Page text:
'Enemies of Turkey': Erdogan tells 'countrymen' in Germany not to vote for Merkel's party
"I am calling on all my countrymen in Germany... the Christian Democrats (CDU), SDP, the Green Party are all enemies of Turkey. Support those political parties who are not enemies of Turkey," Erdogan said following Friday prayers in Istanbul, as quoted by Reuters.
"I call on them not to vote for those parties who have been engaged in such aggressive, disrespectful attitudes against Turkey, and I invite them to teach a lesson to those political parties at the ballot box," he said.
Erdogan's comments, some of the harshest yet against Merkel and her Christian Democrats, come ahead of the September 24 election which will determine if the chancellor wins a fourth term in office.
German foreign minister Sigmar Gabriel lashed out at Erdogan's Friday statements, describing it as "an unprecedented act of interference in the sovereignty of our country."
"Erdogan's interference in Germany's electoral campaign shows that he wants to incite people in Germany against each other," he told the RedaktionsNetzwerk media group, as quoted by AFP.
Erdogan's remarks are the latest in an ongoing spat between Ankara and Berlin, which spilled over after the botched military coup which took place in Turkey in 2016.
Following the attempted coup, Turkey accused Germany of harboring alleged supporters of US-based cleric Fethullah Gulen, who Turkish authorities claim was the mastermind behind attempts to overthrow the government. Gulen, has however, denied the accusations.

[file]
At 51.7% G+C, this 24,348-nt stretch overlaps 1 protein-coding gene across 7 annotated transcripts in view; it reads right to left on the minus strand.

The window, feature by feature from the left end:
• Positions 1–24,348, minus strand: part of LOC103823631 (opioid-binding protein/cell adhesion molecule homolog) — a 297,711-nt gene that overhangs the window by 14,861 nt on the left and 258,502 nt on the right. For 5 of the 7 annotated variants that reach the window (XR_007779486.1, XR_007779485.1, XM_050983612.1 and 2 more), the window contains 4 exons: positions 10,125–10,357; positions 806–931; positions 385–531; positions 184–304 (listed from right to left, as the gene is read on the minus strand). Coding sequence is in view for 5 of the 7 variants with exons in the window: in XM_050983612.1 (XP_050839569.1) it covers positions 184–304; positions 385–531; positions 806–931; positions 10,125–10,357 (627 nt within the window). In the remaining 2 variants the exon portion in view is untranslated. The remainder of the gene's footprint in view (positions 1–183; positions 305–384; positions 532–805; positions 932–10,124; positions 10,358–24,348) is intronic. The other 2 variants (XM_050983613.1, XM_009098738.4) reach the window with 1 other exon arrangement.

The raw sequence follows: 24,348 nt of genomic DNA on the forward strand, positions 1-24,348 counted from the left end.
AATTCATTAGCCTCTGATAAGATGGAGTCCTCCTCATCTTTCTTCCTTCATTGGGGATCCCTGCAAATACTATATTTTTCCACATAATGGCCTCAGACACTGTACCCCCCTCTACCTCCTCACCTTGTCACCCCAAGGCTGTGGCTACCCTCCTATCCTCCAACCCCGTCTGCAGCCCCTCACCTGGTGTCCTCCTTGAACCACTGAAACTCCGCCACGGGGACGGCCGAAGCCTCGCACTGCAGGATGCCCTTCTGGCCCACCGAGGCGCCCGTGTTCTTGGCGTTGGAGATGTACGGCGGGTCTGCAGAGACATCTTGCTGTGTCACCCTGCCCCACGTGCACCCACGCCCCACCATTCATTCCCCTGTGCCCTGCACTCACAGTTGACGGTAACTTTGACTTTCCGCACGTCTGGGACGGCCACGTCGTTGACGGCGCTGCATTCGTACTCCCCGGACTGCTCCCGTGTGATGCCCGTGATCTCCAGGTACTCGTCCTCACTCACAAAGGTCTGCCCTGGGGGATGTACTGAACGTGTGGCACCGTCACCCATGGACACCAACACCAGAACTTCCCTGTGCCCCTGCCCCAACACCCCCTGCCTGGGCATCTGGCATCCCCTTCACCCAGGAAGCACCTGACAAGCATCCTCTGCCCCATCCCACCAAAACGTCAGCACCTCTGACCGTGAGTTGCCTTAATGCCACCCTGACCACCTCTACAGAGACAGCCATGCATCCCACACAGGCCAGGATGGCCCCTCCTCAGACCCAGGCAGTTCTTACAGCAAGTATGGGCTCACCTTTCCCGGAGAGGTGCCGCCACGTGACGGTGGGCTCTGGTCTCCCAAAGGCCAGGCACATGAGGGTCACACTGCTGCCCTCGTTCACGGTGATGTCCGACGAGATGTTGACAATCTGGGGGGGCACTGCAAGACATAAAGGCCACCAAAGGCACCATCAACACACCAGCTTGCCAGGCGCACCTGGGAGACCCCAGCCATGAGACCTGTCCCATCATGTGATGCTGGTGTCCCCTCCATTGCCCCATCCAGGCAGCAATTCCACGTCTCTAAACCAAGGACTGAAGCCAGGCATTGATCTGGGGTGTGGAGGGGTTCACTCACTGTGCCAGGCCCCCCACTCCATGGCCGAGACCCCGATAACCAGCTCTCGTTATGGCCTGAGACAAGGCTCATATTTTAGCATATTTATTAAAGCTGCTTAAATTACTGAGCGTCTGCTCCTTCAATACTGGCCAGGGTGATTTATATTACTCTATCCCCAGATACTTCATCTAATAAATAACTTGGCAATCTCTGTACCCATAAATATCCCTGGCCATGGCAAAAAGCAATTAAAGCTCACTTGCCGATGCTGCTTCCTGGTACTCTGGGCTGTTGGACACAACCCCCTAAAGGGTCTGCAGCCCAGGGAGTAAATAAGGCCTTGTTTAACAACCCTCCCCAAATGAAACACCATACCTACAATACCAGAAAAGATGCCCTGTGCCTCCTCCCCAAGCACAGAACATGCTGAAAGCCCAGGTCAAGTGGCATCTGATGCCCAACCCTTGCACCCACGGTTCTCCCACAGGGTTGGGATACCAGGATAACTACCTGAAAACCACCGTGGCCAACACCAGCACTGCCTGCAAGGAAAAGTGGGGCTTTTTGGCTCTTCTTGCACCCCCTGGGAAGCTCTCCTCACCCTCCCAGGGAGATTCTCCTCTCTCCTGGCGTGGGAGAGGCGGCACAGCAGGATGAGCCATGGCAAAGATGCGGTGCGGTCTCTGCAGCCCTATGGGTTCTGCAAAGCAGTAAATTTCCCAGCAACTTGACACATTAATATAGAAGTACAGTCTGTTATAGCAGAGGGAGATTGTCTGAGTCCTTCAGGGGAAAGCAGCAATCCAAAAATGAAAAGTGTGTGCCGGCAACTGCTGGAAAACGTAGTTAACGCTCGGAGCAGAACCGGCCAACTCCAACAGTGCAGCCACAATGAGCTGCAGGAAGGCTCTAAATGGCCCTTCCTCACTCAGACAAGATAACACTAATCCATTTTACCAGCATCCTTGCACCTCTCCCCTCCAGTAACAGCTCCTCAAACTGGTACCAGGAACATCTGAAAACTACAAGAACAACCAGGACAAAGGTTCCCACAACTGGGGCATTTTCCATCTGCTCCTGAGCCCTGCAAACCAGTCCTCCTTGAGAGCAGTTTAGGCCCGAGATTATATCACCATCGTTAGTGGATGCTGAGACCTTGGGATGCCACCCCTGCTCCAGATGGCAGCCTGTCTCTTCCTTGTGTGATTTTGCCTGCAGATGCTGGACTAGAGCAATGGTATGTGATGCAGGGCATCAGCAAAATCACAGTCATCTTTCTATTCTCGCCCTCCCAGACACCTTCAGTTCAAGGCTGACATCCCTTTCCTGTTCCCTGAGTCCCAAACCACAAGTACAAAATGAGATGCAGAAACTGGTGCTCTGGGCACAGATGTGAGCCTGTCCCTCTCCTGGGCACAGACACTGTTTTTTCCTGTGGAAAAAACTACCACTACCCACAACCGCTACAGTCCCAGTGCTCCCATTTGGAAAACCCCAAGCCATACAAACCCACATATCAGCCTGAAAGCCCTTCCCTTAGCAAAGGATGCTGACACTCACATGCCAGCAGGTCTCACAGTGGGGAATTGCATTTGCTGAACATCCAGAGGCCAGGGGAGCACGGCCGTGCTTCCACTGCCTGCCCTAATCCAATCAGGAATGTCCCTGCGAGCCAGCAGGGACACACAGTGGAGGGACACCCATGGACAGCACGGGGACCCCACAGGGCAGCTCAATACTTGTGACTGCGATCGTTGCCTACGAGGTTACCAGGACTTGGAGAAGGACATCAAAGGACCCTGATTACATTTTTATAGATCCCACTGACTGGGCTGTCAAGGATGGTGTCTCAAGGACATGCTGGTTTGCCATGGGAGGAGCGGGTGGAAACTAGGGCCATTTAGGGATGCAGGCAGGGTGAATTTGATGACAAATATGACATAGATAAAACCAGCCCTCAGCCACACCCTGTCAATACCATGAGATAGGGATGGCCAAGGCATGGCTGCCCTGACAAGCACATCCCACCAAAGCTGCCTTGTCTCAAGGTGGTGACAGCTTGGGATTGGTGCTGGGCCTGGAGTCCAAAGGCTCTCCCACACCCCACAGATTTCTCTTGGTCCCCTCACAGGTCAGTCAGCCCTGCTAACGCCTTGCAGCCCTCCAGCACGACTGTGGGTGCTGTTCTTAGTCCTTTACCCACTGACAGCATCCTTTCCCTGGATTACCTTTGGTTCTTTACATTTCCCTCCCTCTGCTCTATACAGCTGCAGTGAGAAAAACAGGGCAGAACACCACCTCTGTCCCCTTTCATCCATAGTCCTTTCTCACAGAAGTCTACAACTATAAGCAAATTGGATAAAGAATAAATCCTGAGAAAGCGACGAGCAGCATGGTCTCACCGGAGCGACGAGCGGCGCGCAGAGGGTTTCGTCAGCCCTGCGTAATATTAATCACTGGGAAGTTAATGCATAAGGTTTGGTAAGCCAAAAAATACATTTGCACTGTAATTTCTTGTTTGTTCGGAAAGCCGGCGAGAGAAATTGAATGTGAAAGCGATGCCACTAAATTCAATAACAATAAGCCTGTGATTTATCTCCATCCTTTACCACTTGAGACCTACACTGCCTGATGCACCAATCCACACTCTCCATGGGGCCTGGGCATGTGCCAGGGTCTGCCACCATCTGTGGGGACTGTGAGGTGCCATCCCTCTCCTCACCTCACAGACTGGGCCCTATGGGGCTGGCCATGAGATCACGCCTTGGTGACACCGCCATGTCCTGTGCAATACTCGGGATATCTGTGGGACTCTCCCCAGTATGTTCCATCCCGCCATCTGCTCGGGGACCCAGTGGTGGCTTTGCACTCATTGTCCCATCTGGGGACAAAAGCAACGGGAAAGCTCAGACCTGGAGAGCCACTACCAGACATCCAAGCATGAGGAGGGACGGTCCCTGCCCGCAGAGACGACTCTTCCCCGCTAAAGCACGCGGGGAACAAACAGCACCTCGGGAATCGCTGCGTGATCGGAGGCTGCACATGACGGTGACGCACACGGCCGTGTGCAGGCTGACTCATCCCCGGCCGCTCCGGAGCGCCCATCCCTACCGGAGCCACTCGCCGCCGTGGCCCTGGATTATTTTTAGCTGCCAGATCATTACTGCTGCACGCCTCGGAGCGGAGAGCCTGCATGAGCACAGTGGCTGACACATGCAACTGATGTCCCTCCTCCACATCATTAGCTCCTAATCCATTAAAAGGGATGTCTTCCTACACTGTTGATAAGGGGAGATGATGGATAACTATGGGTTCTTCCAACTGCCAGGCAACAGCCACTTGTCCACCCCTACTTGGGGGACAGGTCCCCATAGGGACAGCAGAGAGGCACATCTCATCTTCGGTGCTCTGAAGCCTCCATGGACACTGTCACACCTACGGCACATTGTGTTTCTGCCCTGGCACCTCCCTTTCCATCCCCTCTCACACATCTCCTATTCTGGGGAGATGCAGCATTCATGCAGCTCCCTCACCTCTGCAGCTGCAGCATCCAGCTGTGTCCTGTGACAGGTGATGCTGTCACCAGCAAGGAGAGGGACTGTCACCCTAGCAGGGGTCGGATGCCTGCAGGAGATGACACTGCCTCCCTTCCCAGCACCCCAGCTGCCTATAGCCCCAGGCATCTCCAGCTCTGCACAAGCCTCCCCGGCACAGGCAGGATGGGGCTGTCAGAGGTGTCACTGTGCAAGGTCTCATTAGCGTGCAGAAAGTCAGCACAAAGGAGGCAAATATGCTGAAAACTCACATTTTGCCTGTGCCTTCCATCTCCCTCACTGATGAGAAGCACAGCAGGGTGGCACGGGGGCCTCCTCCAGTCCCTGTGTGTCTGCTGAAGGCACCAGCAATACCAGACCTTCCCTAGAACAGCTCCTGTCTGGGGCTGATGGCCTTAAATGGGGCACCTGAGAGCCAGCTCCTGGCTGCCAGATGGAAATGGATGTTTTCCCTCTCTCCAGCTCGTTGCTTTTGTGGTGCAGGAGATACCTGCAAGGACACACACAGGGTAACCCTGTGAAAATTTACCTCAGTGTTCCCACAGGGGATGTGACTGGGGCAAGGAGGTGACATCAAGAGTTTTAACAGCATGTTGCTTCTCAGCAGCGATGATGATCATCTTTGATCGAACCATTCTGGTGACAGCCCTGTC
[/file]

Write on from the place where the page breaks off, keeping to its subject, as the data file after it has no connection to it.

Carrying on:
Turkey was also angered when Germany provided asylum to Turkish officers allegedly linked to the attempted coup.
Erdogan was infuriated by Berlin once again in the run-up to Turkey's April referendum, after German authorities barred Turkish politicians form addressing rallies of Turkish citizens living in Germany.
Earlier this month, Reuters reported that Germany wanted the European Commission to suspend negotiations to update the EU-Turkey Customs Union, claiming that continuing the process would send the "wrong signal."
A draft paper seen by the news agency also said that Turkey's pre-EU accession assistance (IPA) should be targeted "even more towards supporting democracy and the rule of law," given recent developments in the country.
That report came not long after Turkey arrested German human rights activist Peter Steudtner, charging him with "supporting a terrorist organization," despite Berlin saying he had merely traveled to Turkey to speak at a local human rights workshop.
The arrest prompted Gabriel to issue a travel warning for citizens, saying that “German citizens in Turkey are no longer safe from arbitrary arrest."
In July, Germany announced that it was losing patience with Turkey, urging Ankara to release Germans detained on terrorism charges and to "return to European values," or face shrinking investment, restrictions on tourism, and curbs to EU financial aid.
Days later, Erdogan announced that Ankara would no longer cave in to pressure from the West.
“The West wants Turkey to bring about their demands no questions asked... I am sorry to say that Turkey no longer exists,” Erdogan said at the time.
That same month, Ankara again ruffled Berlin's feathers when it withdrew permission granted to German lawmakers to visit troops stationed at a NATO base in Konya, in Turkey's southwest. Ankara cited the poor state of German-Turkish relations as the cause.
However, that wasn't the first time Turkey had denied access to German lawmakers. It previously blocked MPs from visiting Turkey's Incirlik Airbase, which was once home to some 300 Bundeswehr soldiers and several reconnaissance jets. Berlin ultimately authorized its troops' withdrawal in June, relocating its troops and equipment to Jordan.